12. For Liz, Cathy and Robin…in no way can we ever know what it means to be a young black man in America. It is easy to say “get over it”…did you ever think that maybe there was a reason for Treyvon to feel threatened by Zimmerman? Do any of us know that Zimmerman said to Treyvon? No one really knows what exchange happened between them that night. But what I do see is that playing vigilante helps no one. Our society has a long way to go when it comes to profiling and race relations. And the worst case of it is when people can’t even see or admit that there is a problem. Why? Because of a lack of empathy…the inability to try to see things from a different prospective, the inability to actually walk in the shoes of…

  13. It’s sad that some folks here are bringing up stereotypical profiles of blacks to justify the Martin killing. The facts don’t hold up to that. People of color are often portrayed as bad on TV and in movies but in actuality it isn’t so. If Zimmerman HAD spoken to Martin and asked who he was it could have ended there. Instead he stalked him. (Thanks for a great article, and my 2 white sons and African American daughter did sneak out at night in the 80′s).

  14. My white teenagers often like to sneak out and toilet paper peoples houses at 12:00 A.M. I can not tell you how many times I have to bring up the Trayvon case to them. Black or white people will still think they are up to no good at that hour of the night.I will read this article to them again!!!
    Author of the teen book “In The Back Seat With Prince Charming”

  15. Great article!!! As the mother of two african american teenage boys no one understands the fear that grips my heart when they are out at night. I feel my husband have tried to raise decent and respectful sons, but just by looking at them unless you know them you wouldn’t know that. That why racial profiling is just WRONG!!!!My husband and I are very conscious of the clothing they choose to wear( no sagging pants) or anything that might give people the wrong idea about them.I have always taught my children espcially my sons to ALWAYS respect authority because I want them to come home ALIVE!!!I pray that one day these attitudes change and that we may all treat each other with kindess and respect, regardless the color of our skin.

  16. Look at the facts of the case the media won’t tell you. Trayvon Martin (TM) was going to the store to buy Skittles and Arizona watermelon to get a drink called ” purple drank.” (look up “purple drank” or “lean”). George Zimmerman (GZ) sees a suspicious individual and calls to police. He did not even know whether TM was black or not. TM approached GZ and anxious GZ tells the dispatcher “Please, get an officer over here.” TM left for 2 minutes and then came back to confront GZ. TM bashed GZ’s skull against the cement, injuring him, and was getting on top of him and he shot TM in self-defense. GZ was lying on the ground repeatedly calling for help. Why would GZ be lying down calling for help if he was determined to kill TM? That is why the police did not arrest him, because he was lawfully defending himself.
    http://www.youtube.com/watch?v=B60XBRPMq_o#t=136

    Next, why didn’t the media use a 17 year old picture of TM? The answer is because they did not want us to see TM as a full-grown man druggie, fighter tattooed, gold-grilled, self-dubbed “No_Limit_Nigga. They wanted us to see him as an innocent child who went to the store to buy candy and was stalked and wrongfully killed by a racist.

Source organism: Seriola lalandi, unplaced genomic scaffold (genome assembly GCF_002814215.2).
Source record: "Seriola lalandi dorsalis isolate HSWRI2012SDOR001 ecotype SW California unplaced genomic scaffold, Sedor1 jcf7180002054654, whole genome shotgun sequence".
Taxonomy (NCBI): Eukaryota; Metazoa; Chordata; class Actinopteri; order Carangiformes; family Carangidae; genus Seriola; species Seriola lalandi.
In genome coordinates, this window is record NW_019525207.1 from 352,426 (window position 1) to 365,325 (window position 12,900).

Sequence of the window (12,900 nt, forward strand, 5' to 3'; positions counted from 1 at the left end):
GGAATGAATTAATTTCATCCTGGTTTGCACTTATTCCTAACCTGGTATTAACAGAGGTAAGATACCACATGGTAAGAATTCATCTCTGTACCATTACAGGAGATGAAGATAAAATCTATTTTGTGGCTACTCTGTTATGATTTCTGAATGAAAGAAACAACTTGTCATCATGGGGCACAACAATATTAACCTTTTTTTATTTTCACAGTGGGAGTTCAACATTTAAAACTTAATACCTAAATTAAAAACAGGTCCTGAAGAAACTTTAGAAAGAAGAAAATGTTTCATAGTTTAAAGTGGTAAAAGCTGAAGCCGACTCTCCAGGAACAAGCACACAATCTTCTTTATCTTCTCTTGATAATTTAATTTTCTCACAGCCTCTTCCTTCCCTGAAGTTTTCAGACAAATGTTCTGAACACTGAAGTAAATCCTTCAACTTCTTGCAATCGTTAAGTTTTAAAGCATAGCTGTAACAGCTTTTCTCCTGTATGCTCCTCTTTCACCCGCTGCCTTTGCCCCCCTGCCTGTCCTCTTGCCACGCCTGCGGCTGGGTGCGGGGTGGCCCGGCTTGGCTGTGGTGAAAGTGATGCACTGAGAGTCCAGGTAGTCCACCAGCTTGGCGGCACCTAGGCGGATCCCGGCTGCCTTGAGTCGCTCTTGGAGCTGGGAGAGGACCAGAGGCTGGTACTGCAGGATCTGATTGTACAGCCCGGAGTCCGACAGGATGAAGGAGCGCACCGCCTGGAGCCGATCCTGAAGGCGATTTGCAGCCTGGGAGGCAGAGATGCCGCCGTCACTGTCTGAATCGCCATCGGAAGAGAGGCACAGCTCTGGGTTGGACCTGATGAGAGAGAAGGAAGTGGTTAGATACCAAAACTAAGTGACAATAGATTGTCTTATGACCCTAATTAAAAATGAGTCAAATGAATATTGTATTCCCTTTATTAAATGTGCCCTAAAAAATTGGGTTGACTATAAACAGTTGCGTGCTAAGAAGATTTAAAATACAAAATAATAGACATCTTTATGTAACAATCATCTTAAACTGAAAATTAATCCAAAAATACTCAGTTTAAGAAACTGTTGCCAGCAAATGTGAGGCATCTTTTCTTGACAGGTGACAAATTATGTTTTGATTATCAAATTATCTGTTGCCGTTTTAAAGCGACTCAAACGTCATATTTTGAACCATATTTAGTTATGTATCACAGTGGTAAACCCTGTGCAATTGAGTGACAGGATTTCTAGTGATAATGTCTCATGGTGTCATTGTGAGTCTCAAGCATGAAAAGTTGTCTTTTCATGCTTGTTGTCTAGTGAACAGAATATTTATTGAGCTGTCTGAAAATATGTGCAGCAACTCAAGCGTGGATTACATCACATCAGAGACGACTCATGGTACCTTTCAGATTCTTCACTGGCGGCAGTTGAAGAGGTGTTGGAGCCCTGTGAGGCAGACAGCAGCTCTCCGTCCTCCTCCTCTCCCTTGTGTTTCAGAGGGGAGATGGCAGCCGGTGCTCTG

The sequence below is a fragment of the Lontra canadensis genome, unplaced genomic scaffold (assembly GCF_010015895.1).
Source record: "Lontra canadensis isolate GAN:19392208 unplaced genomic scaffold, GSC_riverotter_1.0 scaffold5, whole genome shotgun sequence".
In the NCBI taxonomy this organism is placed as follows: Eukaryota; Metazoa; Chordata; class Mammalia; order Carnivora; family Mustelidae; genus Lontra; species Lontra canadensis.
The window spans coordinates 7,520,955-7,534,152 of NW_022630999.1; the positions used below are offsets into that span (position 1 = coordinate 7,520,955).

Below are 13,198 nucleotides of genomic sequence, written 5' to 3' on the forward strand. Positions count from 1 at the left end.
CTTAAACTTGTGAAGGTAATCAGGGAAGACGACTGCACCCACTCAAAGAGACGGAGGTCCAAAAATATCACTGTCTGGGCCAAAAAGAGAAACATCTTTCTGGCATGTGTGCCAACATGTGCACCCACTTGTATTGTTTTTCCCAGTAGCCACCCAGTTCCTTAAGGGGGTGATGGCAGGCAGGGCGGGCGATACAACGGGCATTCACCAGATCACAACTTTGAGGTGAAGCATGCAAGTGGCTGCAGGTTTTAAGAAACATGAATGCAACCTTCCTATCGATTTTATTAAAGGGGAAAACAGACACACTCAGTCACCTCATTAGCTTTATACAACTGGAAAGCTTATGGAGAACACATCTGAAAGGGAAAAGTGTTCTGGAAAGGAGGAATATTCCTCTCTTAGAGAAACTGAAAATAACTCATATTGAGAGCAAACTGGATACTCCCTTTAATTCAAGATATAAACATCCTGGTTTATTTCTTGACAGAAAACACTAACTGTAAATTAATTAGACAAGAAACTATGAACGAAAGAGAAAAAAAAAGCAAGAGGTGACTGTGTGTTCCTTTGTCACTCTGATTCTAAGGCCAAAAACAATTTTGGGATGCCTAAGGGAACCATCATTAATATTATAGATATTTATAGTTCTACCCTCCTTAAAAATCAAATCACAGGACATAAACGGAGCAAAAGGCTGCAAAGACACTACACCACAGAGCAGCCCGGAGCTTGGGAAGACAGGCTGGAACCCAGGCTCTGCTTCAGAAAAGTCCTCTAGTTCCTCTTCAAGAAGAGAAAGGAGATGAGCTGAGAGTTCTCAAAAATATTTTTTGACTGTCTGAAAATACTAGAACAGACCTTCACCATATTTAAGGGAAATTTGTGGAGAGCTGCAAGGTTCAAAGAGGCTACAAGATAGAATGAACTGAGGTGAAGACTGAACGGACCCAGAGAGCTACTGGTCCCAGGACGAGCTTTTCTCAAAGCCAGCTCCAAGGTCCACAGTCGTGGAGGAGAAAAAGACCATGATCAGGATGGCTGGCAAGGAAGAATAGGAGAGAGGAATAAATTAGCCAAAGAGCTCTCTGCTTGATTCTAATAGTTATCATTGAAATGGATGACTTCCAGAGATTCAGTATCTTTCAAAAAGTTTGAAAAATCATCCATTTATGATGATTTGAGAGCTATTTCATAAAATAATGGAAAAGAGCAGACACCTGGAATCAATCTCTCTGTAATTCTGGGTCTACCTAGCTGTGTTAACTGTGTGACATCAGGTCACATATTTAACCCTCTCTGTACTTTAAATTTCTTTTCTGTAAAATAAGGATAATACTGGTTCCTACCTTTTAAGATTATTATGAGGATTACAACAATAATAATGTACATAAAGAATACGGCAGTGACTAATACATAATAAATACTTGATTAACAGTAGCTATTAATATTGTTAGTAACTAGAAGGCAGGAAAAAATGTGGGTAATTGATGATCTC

TM was suspended for 10 days for a bag containing marijuana traces when he went to stay with his dad. Previously in Oct. 2012, a school police investigator said he saw TM on a surveillance camera in an unauthorized area “hiding and being suspicious.” Then he said he saw TM mark up a door with “W. T. F” The officer said he found TM the next day and went through his book bag in search of the graffiti marker. TM had “statistic” written all over him. Text messages refer to his involvement in fights and reveal an interest in guns, including an exchange about possibly buying one. Social media posts revealed interest in mixed martial arts. Someone with this kind of record is heading down the criminal path, no matter what race.

    The FBI interviewed 3000 people who knew GZ and ZERO said he was a racist. GZ took a black girl to the prom and mentored black children. You compare TM’s case to a discussion about sneaking out. That is a false analogy, as TM was in fact a gonna be criminal based on his records and that cannot be compared to racial profiling. This case should not have gotten this much attention.

  17. GZ never thought all black men are punks. He used the term “punks” to describe criminals because the community he was guarding had histories of gang violence, burglaries, and crime. This was a multicultural community GZ liked.

    TM got on top of GZ, mounted him, started punching him, and repeatedly slammed his head into the ground. In self defense, GZ shot him.

    Everyone has prejudices. People tend to be more trusting to women then to men, especially with their children. Our media perpetuates this problem. Nobody wants to hear about 2 white college guys who were fighting and then shot each other in front of a college. But people do want to hear about the black teens that shot an innocent baby in a stroller because the mom had no money.

    The media can show a few stories about white college guys who shoot each other and label it a “trend” and manipulate us into believing it’s a trend. They can do the same thing with Asian college guys and people will be talking about Asians.